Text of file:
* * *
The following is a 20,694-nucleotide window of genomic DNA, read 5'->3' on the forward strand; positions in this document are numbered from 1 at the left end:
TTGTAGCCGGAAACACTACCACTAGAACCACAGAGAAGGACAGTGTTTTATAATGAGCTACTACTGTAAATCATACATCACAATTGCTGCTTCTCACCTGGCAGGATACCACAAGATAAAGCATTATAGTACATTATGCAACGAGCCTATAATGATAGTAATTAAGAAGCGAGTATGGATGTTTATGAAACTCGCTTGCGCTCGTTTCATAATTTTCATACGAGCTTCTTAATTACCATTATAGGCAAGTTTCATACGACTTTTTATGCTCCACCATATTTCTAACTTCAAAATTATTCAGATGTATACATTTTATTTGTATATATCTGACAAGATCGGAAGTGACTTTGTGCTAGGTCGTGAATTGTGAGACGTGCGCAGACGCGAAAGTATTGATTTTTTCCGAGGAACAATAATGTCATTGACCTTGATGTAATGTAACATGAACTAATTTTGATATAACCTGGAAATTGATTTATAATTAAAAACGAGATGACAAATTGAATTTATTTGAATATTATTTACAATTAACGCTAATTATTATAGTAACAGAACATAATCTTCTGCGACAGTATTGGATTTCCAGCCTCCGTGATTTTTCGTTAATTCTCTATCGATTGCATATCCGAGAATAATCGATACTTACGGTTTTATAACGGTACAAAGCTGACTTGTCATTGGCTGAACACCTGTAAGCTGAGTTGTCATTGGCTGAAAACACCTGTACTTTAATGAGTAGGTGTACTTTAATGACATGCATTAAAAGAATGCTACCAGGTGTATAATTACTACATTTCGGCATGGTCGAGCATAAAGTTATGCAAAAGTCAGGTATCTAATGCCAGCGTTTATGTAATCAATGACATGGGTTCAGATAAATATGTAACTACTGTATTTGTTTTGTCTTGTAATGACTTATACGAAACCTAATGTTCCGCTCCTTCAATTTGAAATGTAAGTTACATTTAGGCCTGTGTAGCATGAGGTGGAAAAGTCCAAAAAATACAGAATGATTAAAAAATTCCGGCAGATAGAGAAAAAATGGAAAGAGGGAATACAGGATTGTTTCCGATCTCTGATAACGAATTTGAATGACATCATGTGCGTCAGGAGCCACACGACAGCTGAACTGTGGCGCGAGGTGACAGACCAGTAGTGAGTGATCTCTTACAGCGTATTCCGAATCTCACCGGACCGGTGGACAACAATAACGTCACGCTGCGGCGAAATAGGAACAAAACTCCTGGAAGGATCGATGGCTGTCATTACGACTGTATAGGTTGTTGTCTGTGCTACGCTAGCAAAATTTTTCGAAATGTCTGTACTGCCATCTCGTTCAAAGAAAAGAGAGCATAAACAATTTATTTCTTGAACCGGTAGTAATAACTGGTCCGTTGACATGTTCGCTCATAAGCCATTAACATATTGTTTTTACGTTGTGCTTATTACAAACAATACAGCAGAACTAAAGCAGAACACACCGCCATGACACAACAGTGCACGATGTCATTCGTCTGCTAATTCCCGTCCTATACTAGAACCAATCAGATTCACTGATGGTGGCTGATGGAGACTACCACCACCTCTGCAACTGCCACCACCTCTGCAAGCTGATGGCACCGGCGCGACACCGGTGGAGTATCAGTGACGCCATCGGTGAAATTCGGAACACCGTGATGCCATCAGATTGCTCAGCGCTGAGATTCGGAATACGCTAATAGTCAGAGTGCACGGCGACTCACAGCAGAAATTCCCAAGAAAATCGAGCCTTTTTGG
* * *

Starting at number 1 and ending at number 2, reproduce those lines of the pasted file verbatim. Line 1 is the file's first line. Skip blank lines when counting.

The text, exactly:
The following is a 20,694-nucleotide window of genomic DNA, read 5'->3' on the forward strand; positions in this document are numbered from 1 at the left end:
TTGTAGCCGGAAACACTACCACTAGAACCACAGAGAAGGACAGTGTTTTATAATGAGCTACTACTGTAAATCATACATCACAATTGCTGCTTCTCACCTGGCAGGATACCACAAGATAAAGCATTATAGTACATTATGCAACGAGCCTATAATGATAGTAATTAAGAAGCGAGTATGGATGTTTATGAAACTCGCTTGCGCTCGTTTCATAATTTTCATACGAGCTTCTTAATTACCATTATAGGCAAGTTTCATACGACTTTTTATGCTCCACCATATTTCTAACTTCAAAATTATTCAGATGTATACATTTTATTTGTATATATCTGACAAGATCGGAAGTGACTTTGTGCTAGGTCGTGAATTGTGAGACGTGCGCAGACGCGAAAGTATTGATTTTTTCCGAGGAACAATAATGTCATTGACCTTGATGTAATGTAACATGAACTAATTTTGATATAACCTGGAAATTGATTTATAATTAAAAACGAGATGACAAATTGAATTTATTTGAATATTATTTACAATTAACGCTAATTATTATAGTAACAGAACATAATCTTCTGCGACAGTATTGGATTTCCAGCCTCCGTGATTTTTCGTTAATTCTCTATCGATTGCATATCCGAGAATAATCGATACTTACGGTTTTATAACGGTACAAAGCTGACTTGTCATTGGCTGAACACCTGTAAGCTGAGTTGTCATTGGCTGAAAACACCTGTACTTTAATGAGTAGGTGTACTTTAATGACATGCATTAAAAGAATGCTACCAGGTGTATAATTACTACATTTCGGCATGGTCGAGCATAAAGTTATGCAAAAGTCAGGTATCTAATGCCAGCGTTTATGTAATCAATGACATGGGTTCAGATAAATATGTAACTACTGTATTTGTTTTGTCTTGTAATGACTTATACGAAACCTAATGTTCCGCTCCTTCAATTTGAAATGTAAGTTACATTTAGGCCTGTGTAGCATGAGGTGGAAAAGTCCAAAAAATACAGAATGATTAAAAAATTCCGGCAGATAGAGAAAAAATGGAAAGAGGGAATACAGGATTGTTTCCGATCTCTGATAACGAATTTGAATGACATCATGTGCGTCAGGAGCCACACGACAGCTGAACTGTGGCGCGAGGTGACAGACCAGTAGTGAGTGATCTCTTACAGCGTATTCCGAATCTCACCGGACCGGTGGACAACAATAACGTCACGCTGCGGCGAAATAGGAACAAAACTCCTGGAAGGATCGATGGCTGTCATTACGACTGTATAGGTTGTTGTCTGTGCTACGCTAGCAAAATTTTTCGAAATGTCTGTACTGCCATCTCGTTCAAAGAAAAGAGAGCATAAACAATTTATTTCTTGAACCGGTAGTAATAACTGGTCCGTTGACATGTTCGCTCATAAGCCATTAACATATTGTTTTTACGTTGTGCTTATTACAAACAATACAGCAGAACTAAAGCAGAACACACCGCCATGACACAACAGTGCACGATGTCATTCGTCTGCTAATTCCCGTCCTATACTAGAACCAATCAGATTCACTGATGGTGGCTGATGGAGACTACCACCACCTCTGCAACTGCCACCACCTCTGCAAGCTGATGGCACCGGCGCGACACCGGTGGAGTATCAGTGACGCCATCGGTGAAATTCGGAACACCGTGATGCCATCAGATTGCTCAGCGCTGAGATTCGGAATACGCTAATAGTCAGAGTGCACGGCGACTCACAGCAGAAATTCCCAAGAAAATCGAGCCTTTTTGG